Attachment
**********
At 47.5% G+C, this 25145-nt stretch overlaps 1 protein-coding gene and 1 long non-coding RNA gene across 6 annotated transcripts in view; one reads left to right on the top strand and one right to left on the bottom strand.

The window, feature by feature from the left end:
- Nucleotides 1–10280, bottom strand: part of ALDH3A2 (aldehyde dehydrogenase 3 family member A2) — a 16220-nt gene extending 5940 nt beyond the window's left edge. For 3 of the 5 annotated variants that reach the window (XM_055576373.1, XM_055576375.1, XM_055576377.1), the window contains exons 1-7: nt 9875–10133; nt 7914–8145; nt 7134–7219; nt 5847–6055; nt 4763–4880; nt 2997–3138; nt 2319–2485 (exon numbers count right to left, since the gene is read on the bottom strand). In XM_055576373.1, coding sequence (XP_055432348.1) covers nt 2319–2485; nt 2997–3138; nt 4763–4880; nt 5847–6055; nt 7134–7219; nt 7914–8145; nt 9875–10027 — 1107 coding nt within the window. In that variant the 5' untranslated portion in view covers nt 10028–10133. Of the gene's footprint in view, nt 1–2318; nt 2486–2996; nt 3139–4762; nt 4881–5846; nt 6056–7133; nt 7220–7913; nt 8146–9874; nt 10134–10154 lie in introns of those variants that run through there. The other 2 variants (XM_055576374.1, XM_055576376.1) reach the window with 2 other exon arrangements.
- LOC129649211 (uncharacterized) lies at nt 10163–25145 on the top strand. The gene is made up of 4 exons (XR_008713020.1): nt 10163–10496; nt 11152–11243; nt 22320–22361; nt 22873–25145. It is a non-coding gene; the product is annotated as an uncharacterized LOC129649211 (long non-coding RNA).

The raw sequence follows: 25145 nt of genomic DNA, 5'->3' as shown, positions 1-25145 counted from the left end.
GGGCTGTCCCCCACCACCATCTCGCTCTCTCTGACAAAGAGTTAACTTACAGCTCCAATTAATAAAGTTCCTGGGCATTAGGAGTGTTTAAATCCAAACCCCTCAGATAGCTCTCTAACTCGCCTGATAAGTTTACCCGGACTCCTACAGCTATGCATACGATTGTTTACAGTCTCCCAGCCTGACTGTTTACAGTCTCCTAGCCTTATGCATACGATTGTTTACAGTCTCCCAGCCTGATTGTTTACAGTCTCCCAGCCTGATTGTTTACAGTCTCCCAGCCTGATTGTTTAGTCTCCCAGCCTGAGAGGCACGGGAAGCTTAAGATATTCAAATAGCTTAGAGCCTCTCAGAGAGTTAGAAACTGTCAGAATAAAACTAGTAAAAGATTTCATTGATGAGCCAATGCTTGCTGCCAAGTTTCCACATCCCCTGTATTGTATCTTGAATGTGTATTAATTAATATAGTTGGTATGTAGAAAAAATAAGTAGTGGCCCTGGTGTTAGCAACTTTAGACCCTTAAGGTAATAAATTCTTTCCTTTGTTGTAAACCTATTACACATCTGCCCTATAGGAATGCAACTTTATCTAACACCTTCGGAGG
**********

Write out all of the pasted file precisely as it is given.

At 47.5% G+C, this 25145-nt stretch overlaps 1 protein-coding gene and 1 long non-coding RNA gene across 6 annotated transcripts in view; one reads left to right on the top strand and one right to left on the bottom strand.

The window, feature by feature from the left end:
- Nucleotides 1–10280, bottom strand: part of ALDH3A2 (aldehyde dehydrogenase 3 family member A2) — a 16220-nt gene extending 5940 nt beyond the window's left edge. For 3 of the 5 annotated variants that reach the window (XM_055576373.1, XM_055576375.1, XM_055576377.1), the window contains exons 1-7: nt 9875–10133; nt 7914–8145; nt 7134–7219; nt 5847–6055; nt 4763–4880; nt 2997–3138; nt 2319–2485 (exon numbers count right to left, since the gene is read on the bottom strand). In XM_055576373.1, coding sequence (XP_055432348.1) covers nt 2319–2485; nt 2997–3138; nt 4763–4880; nt 5847–6055; nt 7134–7219; nt 7914–8145; nt 9875–10027 — 1107 coding nt within the window. In that variant the 5' untranslated portion in view covers nt 10028–10133. Of the gene's footprint in view, nt 1–2318; nt 2486–2996; nt 3139–4762; nt 4881–5846; nt 6056–7133; nt 7220–7913; nt 8146–9874; nt 10134–10154 lie in introns of those variants that run through there. The other 2 variants (XM_055576374.1, XM_055576376.1) reach the window with 2 other exon arrangements.
- LOC129649211 (uncharacterized) lies at nt 10163–25145 on the top strand. The gene is made up of 4 exons (XR_008713020.1): nt 10163–10496; nt 11152–11243; nt 22320–22361; nt 22873–25145. It is a non-coding gene; the product is annotated as an uncharacterized LOC129649211 (long non-coding RNA).

The raw sequence follows: 25145 nt of genomic DNA, 5'->3' as shown, positions 1-25145 counted from the left end.
GGGCTGTCCCCCACCACCATCTCGCTCTCTCTGACAAAGAGTTAACTTACAGCTCCAATTAATAAAGTTCCTGGGCATTAGGAGTGTTTAAATCCAAACCCCTCAGATAGCTCTCTAACTCGCCTGATAAGTTTACCCGGACTCCTACAGCTATGCATACGATTGTTTACAGTCTCCCAGCCTGACTGTTTACAGTCTCCTAGCCTTATGCATACGATTGTTTACAGTCTCCCAGCCTGATTGTTTACAGTCTCCCAGCCTGATTGTTTACAGTCTCCCAGCCTGATTGTTTAGTCTCCCAGCCTGAGAGGCACGGGAAGCTTAAGATATTCAAATAGCTTAGAGCCTCTCAGAGAGTTAGAAACTGTCAGAATAAAACTAGTAAAAGATTTCATTGATGAGCCAATGCTTGCTGCCAAGTTTCCACATCCCCTGTATTGTATCTTGAATGTGTATTAATTAATATAGTTGGTATGTAGAAAAAATAAGTAGTGGCCCTGGTGTTAGCAACTTTAGACCCTTAAGGTAATAAATTCTTTCCTTTGTTGTAAACCTATTACACATCTGCCCTATAGGAATGCAACTTTATCTAACACCTTCGGAGG